This week on Planet Bitcoin - 24 April 2015

Friday 24 April 2015

After a week of bumping along the $225 line, moving only a few dollars either way, the picture abruptly changed on Tuesday when the market spiked $8 – a sudden and completely unexpected rise that was over within just a few minutes. From there, traders took encouragement and bought up into the high $230s, before moderate profit-taking took over and finally a return to around $235 and below.

Weekly chart

The reason for the spike was, apparently, a single trader’s mistake. The evidence points to one account on OKCoin betting on the market falling to the tune of $3 million – around 31,000 contracts at $100 each. In the event, the market moved against the trader far enough to trigger a margin call. As his position was force-liquidated, coins sold in the hope of a fall in price were effectively bought back, causing a surge in demand. From there, renewed confidence helped push the price higher still. What did not happen this time was an immediate short back down to the $220s, which might have been expected in such apparently pessimistic conditions after an unanticipated move.

Around the Bitverse

Elsewhere in the bitcoin world, it has been an eventful week. Two pieces of news have come out about Mt Gox, which collapsed over a year ago in February 2014 with the loss of 650,000 bitcoins. The first is that a recent report has found that the missing coins were most likely stolen and sold sometime between late 2011 and May 2013 – well before the exchange finally sank. It means that Gox was running a fractional reserve, whether intentionally or (more likely) otherwise, for many months. This also means the coins are unlikely to be dumped on the market, as many have feared.

On a related subject, claims have now opened for those who lost coins in Gox. 200,000 bitcoins were ‘discovered’ in a so-called ‘old format’ wallet after Gox’s collapse, and presumably these will form the main source of funds for former customers. The claims process is detailed in a document published on Mt Gox’s site. In brief, customers will be able to claim in either BTC or USD, and through Kraken (if they want bitcoins) or Mt Gox itself. Kraken is offering up to $1 million in free trades for those who claim via their platform. Although the price of bitcoin has collapsed by two-thirds from its levels on February 7 (around $705), when Gox first suspended withdrawals, returns will be calculated at $483 per coin. However, it has been estimated that customers may receive as little as 20 percent of their money back.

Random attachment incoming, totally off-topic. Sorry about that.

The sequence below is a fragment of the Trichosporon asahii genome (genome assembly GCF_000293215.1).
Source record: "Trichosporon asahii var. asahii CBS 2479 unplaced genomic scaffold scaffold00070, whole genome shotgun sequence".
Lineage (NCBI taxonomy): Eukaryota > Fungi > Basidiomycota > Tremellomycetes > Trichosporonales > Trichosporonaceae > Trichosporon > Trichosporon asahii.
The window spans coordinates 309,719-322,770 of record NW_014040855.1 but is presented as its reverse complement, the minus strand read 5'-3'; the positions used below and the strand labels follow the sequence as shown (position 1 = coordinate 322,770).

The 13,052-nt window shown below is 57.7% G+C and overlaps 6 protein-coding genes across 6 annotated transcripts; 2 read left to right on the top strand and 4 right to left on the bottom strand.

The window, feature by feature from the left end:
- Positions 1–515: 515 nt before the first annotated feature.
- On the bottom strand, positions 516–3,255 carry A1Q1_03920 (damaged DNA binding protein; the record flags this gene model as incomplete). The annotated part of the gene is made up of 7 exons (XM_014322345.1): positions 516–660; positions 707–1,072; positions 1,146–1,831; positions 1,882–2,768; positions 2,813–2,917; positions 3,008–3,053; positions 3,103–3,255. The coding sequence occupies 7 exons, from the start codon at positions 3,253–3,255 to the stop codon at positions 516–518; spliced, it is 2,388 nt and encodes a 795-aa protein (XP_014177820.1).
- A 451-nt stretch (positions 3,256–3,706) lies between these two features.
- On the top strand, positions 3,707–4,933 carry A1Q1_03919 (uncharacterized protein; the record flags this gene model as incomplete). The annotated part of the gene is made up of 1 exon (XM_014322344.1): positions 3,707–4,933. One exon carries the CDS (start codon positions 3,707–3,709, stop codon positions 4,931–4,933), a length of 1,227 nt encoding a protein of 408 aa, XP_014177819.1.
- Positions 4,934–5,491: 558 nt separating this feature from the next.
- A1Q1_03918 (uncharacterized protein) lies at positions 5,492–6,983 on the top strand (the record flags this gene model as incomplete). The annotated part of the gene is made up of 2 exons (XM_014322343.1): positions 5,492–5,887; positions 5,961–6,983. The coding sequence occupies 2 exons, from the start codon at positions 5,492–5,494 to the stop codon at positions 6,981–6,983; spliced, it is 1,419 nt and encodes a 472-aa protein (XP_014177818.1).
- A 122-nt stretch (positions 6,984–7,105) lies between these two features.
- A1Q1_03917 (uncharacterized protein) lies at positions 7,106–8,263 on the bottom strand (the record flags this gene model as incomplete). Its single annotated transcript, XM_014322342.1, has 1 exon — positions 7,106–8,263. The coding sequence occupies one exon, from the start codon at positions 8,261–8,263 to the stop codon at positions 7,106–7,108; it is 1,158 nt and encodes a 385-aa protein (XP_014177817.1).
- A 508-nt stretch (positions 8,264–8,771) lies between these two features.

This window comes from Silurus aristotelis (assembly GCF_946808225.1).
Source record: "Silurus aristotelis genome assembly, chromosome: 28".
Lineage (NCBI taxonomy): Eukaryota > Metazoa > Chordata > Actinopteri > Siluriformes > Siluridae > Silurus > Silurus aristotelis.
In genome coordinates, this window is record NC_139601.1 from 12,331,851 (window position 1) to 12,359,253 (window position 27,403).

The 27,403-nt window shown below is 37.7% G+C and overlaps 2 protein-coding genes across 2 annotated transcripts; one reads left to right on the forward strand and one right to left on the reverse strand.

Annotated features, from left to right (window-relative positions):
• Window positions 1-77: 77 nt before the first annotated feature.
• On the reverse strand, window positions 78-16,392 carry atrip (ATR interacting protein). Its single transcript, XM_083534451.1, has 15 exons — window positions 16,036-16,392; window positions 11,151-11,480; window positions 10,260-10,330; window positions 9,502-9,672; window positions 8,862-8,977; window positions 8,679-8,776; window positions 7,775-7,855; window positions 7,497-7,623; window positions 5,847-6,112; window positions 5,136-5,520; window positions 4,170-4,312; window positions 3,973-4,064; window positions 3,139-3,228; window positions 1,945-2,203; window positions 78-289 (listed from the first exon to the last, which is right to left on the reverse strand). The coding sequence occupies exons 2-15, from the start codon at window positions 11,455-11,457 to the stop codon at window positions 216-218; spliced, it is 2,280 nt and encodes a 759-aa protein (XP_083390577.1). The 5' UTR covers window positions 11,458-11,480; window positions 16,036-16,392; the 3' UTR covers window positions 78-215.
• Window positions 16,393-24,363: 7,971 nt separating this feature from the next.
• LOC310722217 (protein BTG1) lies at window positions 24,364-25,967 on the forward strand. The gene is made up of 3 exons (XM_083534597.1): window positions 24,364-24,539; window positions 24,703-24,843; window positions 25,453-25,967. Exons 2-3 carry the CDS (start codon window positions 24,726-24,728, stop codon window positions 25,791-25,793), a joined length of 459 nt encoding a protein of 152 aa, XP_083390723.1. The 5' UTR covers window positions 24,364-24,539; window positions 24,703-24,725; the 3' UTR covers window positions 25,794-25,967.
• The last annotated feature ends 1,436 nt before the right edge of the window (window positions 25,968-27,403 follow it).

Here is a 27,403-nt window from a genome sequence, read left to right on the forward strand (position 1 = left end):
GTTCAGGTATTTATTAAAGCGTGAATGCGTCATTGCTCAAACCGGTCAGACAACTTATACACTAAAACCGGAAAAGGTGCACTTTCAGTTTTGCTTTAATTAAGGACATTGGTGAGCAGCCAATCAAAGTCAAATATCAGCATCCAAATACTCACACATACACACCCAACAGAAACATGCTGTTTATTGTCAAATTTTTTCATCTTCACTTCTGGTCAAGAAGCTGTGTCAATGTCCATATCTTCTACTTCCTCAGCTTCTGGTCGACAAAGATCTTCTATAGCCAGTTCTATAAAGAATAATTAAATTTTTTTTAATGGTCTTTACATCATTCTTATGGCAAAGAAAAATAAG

In other news, bitcointalk moderator Theymos has handed over a large number of forum-users’ personal messages and deleted posts (totalling some 5 GB) to the US authorities, who are investigating fraudulent activity by mining company Butterfly Labs. BFL sold pre-orders for ASIC mining rigs but never delivered many of them, whilst others were delivered so late that they were essentially worthless due to the enormous increase in hashrate. More than 20,000 customers missed out thanks to their incompetence – or dishonesty, if you believe the suggestions that they were mining with their customers’ rigs.

Some users who sent PMs mentioning BFL have been informed; others who simply posted about the company have not. Theymos previously gave up information about Ross Ulbricht in response to a subpoena. The case raises questions about what users believe is private and what is public – and whether others can expect information about other questionable activities discussed on bitcointalk to be subpoenaed in the future.

Finally, New York’s BitLicense is growing ever-closer to becoming a reality. Regulator Benjamin Lawsky has said he believes it will be ready before the end of May, though is keeping a keen eye on how other jurisdictions deal with virtual currencies to maintain a degree of overall coherence.


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